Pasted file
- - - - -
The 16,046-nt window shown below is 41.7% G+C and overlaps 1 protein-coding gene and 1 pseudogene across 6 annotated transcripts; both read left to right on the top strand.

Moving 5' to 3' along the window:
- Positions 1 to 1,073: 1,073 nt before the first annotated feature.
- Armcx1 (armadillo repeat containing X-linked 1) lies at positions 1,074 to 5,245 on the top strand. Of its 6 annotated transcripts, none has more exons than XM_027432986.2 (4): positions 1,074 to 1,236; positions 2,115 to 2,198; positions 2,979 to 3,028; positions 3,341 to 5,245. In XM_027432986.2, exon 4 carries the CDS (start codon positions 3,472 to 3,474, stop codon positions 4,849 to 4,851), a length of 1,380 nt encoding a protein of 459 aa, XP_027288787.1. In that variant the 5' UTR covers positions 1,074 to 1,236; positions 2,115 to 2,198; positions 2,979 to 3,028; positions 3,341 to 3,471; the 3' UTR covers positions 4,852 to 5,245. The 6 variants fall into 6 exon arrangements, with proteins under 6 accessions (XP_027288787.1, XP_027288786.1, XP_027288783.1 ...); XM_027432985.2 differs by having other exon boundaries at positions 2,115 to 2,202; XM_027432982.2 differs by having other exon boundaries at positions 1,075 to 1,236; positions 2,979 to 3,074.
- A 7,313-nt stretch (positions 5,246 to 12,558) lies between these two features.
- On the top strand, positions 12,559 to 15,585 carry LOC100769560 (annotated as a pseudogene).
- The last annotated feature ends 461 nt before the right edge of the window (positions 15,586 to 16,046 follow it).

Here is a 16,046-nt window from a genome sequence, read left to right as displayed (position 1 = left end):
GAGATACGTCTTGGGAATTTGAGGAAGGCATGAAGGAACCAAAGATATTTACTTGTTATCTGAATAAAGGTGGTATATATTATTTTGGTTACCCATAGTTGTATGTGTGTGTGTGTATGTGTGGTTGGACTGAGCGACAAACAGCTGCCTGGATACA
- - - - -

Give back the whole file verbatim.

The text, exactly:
The 16,046-nt window shown below is 41.7% G+C and overlaps 1 protein-coding gene and 1 pseudogene across 6 annotated transcripts; both read left to right on the top strand.

Moving 5' to 3' along the window:
- Positions 1 to 1,073: 1,073 nt before the first annotated feature.
- Armcx1 (armadillo repeat containing X-linked 1) lies at positions 1,074 to 5,245 on the top strand. Of its 6 annotated transcripts, none has more exons than XM_027432986.2 (4): positions 1,074 to 1,236; positions 2,115 to 2,198; positions 2,979 to 3,028; positions 3,341 to 5,245. In XM_027432986.2, exon 4 carries the CDS (start codon positions 3,472 to 3,474, stop codon positions 4,849 to 4,851), a length of 1,380 nt encoding a protein of 459 aa, XP_027288787.1. In that variant the 5' UTR covers positions 1,074 to 1,236; positions 2,115 to 2,198; positions 2,979 to 3,028; positions 3,341 to 3,471; the 3' UTR covers positions 4,852 to 5,245. The 6 variants fall into 6 exon arrangements, with proteins under 6 accessions (XP_027288787.1, XP_027288786.1, XP_027288783.1 ...); XM_027432985.2 differs by having other exon boundaries at positions 2,115 to 2,202; XM_027432982.2 differs by having other exon boundaries at positions 1,075 to 1,236; positions 2,979 to 3,074.
- A 7,313-nt stretch (positions 5,246 to 12,558) lies between these two features.
- On the top strand, positions 12,559 to 15,585 carry LOC100769560 (annotated as a pseudogene).
- The last annotated feature ends 461 nt before the right edge of the window (positions 15,586 to 16,046 follow it).

Here is a 16,046-nt window from a genome sequence, read left to right as displayed (position 1 = left end):
GAGATACGTCTTGGGAATTTGAGGAAGGCATGAAGGAACCAAAGATATTTACTTGTTATCTGAATAAAGGTGGTATATATTATTTTGGTTACCCATAGTTGTATGTGTGTGTGTGTATGTGTGGTTGGACTGAGCGACAAACAGCTGCCTGGATACA